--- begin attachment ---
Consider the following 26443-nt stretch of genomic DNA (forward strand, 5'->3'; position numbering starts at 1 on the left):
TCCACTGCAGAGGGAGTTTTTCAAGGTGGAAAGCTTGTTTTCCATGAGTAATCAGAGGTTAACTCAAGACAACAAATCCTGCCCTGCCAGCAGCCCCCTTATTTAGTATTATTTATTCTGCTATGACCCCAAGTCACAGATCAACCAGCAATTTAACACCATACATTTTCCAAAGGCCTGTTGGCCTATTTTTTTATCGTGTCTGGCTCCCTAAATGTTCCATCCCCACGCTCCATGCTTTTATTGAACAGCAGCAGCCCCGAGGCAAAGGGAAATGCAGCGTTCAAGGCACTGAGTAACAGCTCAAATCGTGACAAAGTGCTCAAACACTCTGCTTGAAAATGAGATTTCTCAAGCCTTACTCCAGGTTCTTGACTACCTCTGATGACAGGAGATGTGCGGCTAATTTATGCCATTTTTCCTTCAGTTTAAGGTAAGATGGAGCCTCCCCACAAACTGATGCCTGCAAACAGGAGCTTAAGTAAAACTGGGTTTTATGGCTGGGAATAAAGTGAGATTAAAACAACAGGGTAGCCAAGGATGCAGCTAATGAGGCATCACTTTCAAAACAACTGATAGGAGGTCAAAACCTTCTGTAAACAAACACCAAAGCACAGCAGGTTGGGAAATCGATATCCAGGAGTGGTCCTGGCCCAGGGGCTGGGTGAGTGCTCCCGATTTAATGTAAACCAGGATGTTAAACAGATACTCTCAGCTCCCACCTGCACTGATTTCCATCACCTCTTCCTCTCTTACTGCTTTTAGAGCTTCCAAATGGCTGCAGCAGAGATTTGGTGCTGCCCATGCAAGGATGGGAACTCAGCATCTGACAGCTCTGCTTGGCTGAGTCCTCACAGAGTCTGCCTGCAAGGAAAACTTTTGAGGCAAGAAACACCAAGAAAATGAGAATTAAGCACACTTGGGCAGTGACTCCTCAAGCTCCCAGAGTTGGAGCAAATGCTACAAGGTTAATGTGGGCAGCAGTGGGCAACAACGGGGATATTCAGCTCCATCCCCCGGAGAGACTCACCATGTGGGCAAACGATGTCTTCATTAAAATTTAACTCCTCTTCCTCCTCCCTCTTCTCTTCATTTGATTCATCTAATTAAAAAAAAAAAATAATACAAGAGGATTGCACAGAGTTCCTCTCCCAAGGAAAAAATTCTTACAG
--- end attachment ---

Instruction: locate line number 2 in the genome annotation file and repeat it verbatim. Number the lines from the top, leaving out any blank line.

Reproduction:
TCCACTGCAGAGGGAGTTTTTCAAGGTGGAAAGCTTGTTTTCCATGAGTAATCAGAGGTTAACTCAAGACAACAAATCCTGCCCTGCCAGCAGCCCCCTTATTTAGTATTATTTATTCTGCTATGACCCCAAGTCACAGATCAACCAGCAATTTAACACCATACATTTTCCAAAGGCCTGTTGGCCTATTTTTTTATCGTGTCTGGCTCCCTAAATGTTCCATCCCCACGCTCCATGCTTTTATTGAACAGCAGCAGCCCCGAGGCAAAGGGAAATGCAGCGTTCAAGGCACTGAGTAACAGCTCAAATCGTGACAAAGTGCTCAAACACTCTGCTTGAAAATGAGATTTCTCAAGCCTTACTCCAGGTTCTTGACTACCTCTGATGACAGGAGATGTGCGGCTAATTTATGCCATTTTTCCTTCAGTTTAAGGTAAGATGGAGCCTCCCCACAAACTGATGCCTGCAAACAGGAGCTTAAGTAAAACTGGGTTTTATGGCTGGGAATAAAGTGAGATTAAAACAACAGGGTAGCCAAGGATGCAGCTAATGAGGCATCACTTTCAAAACAACTGATAGGAGGTCAAAACCTTCTGTAAACAAACACCAAAGCACAGCAGGTTGGGAAATCGATATCCAGGAGTGGTCCTGGCCCAGGGGCTGGGTGAGTGCTCCCGATTTAATGTAAACCAGGATGTTAAACAGATACTCTCAGCTCCCACCTGCACTGATTTCCATCACCTCTTCCTCTCTTACTGCTTTTAGAGCTTCCAAATGGCTGCAGCAGAGATTTGGTGCTGCCCATGCAAGGATGGGAACTCAGCATCTGACAGCTCTGCTTGGCTGAGTCCTCACAGAGTCTGCCTGCAAGGAAAACTTTTGAGGCAAGAAACACCAAGAAAATGAGAATTAAGCACACTTGGGCAGTGACTCCTCAAGCTCCCAGAGTTGGAGCAAATGCTACAAGGTTAATGTGGGCAGCAGTGGGCAACAACGGGGATATTCAGCTCCATCCCCCGGAGAGACTCACCATGTGGGCAAACGATGTCTTCATTAAAATTTAACTCCTCTTCCTCCTCCCTCTTCTCTTCATTTGATTCATCTAATTAAAAAAAAAAAATAATACAAGAGGATTGCACAGAGTTCCTCTCCCAAGGAAAAAATTCTTACAG